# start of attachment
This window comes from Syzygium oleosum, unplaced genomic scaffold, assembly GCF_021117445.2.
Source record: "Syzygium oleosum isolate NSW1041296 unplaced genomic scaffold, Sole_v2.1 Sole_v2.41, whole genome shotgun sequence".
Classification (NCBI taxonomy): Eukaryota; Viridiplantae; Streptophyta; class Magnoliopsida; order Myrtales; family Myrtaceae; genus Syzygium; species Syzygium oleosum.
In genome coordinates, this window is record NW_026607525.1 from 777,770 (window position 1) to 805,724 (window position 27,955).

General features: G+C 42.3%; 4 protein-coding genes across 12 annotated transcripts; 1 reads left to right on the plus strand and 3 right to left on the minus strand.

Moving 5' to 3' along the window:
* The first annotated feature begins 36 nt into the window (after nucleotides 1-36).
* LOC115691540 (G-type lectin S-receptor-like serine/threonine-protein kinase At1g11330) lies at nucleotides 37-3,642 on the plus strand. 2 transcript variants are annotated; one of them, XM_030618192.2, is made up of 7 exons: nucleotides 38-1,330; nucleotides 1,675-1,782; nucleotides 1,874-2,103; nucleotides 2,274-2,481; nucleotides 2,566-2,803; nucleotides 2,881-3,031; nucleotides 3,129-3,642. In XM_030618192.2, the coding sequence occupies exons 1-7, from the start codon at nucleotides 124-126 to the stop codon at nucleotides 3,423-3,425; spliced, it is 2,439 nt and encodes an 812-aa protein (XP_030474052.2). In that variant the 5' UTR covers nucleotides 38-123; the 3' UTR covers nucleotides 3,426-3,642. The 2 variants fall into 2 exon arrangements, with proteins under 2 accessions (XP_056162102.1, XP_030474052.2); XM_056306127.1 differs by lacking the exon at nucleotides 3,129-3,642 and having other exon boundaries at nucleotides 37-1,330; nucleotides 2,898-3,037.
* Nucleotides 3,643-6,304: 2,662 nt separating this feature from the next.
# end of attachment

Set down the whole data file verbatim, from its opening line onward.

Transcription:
This window comes from Syzygium oleosum, unplaced genomic scaffold, assembly GCF_021117445.2.
Source record: "Syzygium oleosum isolate NSW1041296 unplaced genomic scaffold, Sole_v2.1 Sole_v2.41, whole genome shotgun sequence".
Classification (NCBI taxonomy): Eukaryota; Viridiplantae; Streptophyta; class Magnoliopsida; order Myrtales; family Myrtaceae; genus Syzygium; species Syzygium oleosum.
In genome coordinates, this window is record NW_026607525.1 from 777,770 (window position 1) to 805,724 (window position 27,955).

General features: G+C 42.3%; 4 protein-coding genes across 12 annotated transcripts; 1 reads left to right on the plus strand and 3 right to left on the minus strand.

Moving 5' to 3' along the window:
* The first annotated feature begins 36 nt into the window (after nucleotides 1-36).
* LOC115691540 (G-type lectin S-receptor-like serine/threonine-protein kinase At1g11330) lies at nucleotides 37-3,642 on the plus strand. 2 transcript variants are annotated; one of them, XM_030618192.2, is made up of 7 exons: nucleotides 38-1,330; nucleotides 1,675-1,782; nucleotides 1,874-2,103; nucleotides 2,274-2,481; nucleotides 2,566-2,803; nucleotides 2,881-3,031; nucleotides 3,129-3,642. In XM_030618192.2, the coding sequence occupies exons 1-7, from the start codon at nucleotides 124-126 to the stop codon at nucleotides 3,423-3,425; spliced, it is 2,439 nt and encodes an 812-aa protein (XP_030474052.2). In that variant the 5' UTR covers nucleotides 38-123; the 3' UTR covers nucleotides 3,426-3,642. The 2 variants fall into 2 exon arrangements, with proteins under 2 accessions (XP_056162102.1, XP_030474052.2); XM_056306127.1 differs by lacking the exon at nucleotides 3,129-3,642 and having other exon boundaries at nucleotides 37-1,330; nucleotides 2,898-3,037.
* Nucleotides 3,643-6,304: 2,662 nt separating this feature from the next.